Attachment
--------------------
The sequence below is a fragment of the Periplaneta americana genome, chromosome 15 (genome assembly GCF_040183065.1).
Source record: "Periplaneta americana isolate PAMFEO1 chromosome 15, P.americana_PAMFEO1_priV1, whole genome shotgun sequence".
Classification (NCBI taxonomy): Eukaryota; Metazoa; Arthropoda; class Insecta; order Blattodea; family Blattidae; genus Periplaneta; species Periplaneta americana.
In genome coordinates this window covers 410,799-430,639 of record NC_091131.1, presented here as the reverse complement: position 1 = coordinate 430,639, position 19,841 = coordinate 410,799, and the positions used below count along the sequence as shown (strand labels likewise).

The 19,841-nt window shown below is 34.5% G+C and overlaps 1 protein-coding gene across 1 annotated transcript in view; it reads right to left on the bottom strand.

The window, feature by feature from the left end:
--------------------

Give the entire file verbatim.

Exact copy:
The sequence below is a fragment of the Periplaneta americana genome, chromosome 15 (genome assembly GCF_040183065.1).
Source record: "Periplaneta americana isolate PAMFEO1 chromosome 15, P.americana_PAMFEO1_priV1, whole genome shotgun sequence".
Classification (NCBI taxonomy): Eukaryota; Metazoa; Arthropoda; class Insecta; order Blattodea; family Blattidae; genus Periplaneta; species Periplaneta americana.
In genome coordinates this window covers 410,799-430,639 of record NC_091131.1, presented here as the reverse complement: position 1 = coordinate 430,639, position 19,841 = coordinate 410,799, and the positions used below count along the sequence as shown (strand labels likewise).

The 19,841-nt window shown below is 34.5% G+C and overlaps 1 protein-coding gene across 1 annotated transcript in view; it reads right to left on the bottom strand.

The window, feature by feature from the left end: